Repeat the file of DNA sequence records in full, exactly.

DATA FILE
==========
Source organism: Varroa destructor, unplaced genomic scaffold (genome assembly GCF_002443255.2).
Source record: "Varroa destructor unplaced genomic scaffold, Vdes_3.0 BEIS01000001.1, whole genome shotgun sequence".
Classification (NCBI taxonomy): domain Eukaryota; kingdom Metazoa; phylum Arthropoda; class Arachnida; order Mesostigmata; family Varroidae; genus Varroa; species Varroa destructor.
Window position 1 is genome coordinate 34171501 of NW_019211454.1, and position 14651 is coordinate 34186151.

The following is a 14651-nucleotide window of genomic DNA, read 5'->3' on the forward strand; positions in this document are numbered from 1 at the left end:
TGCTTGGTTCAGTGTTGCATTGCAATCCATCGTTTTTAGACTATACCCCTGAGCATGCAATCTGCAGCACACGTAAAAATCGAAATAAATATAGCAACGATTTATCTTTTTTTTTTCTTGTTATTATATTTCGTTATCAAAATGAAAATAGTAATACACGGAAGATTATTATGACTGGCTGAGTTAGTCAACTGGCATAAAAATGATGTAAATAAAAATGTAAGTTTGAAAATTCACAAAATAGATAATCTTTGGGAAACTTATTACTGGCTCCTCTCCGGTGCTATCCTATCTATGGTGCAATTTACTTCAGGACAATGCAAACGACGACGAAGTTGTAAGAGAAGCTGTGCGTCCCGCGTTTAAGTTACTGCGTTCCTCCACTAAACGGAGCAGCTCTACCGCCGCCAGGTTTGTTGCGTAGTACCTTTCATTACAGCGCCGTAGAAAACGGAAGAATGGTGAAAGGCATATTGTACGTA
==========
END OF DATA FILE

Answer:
Source organism: Varroa destructor, unplaced genomic scaffold (genome assembly GCF_002443255.2).
Source record: "Varroa destructor unplaced genomic scaffold, Vdes_3.0 BEIS01000001.1, whole genome shotgun sequence".
Classification (NCBI taxonomy): domain Eukaryota; kingdom Metazoa; phylum Arthropoda; class Arachnida; order Mesostigmata; family Varroidae; genus Varroa; species Varroa destructor.
Window position 1 is genome coordinate 34171501 of NW_019211454.1, and position 14651 is coordinate 34186151.

The following is a 14651-nucleotide window of genomic DNA, read 5'->3' on the forward strand; positions in this document are numbered from 1 at the left end:
TGCTTGGTTCAGTGTTGCATTGCAATCCATCGTTTTTAGACTATACCCCTGAGCATGCAATCTGCAGCACACGTAAAAATCGAAATAAATATAGCAACGATTTATCTTTTTTTTTTCTTGTTATTATATTTCGTTATCAAAATGAAAATAGTAATACACGGAAGATTATTATGACTGGCTGAGTTAGTCAACTGGCATAAAAATGATGTAAATAAAAATGTAAGTTTGAAAATTCACAAAATAGATAATCTTTGGGAAACTTATTACTGGCTCCTCTCCGGTGCTATCCTATCTATGGTGCAATTTACTTCAGGACAATGCAAACGACGACGAAGTTGTAAGAGAAGCTGTGCGTCCCGCGTTTAAGTTACTGCGTTCCTCCACTAAACGGAGCAGCTCTACCGCCGCCAGGTTTGTTGCGTAGTACCTTTCATTACAGCGCCGTAGAAAACGGAAGAATGGTGAAAGGCATATTGTACGTA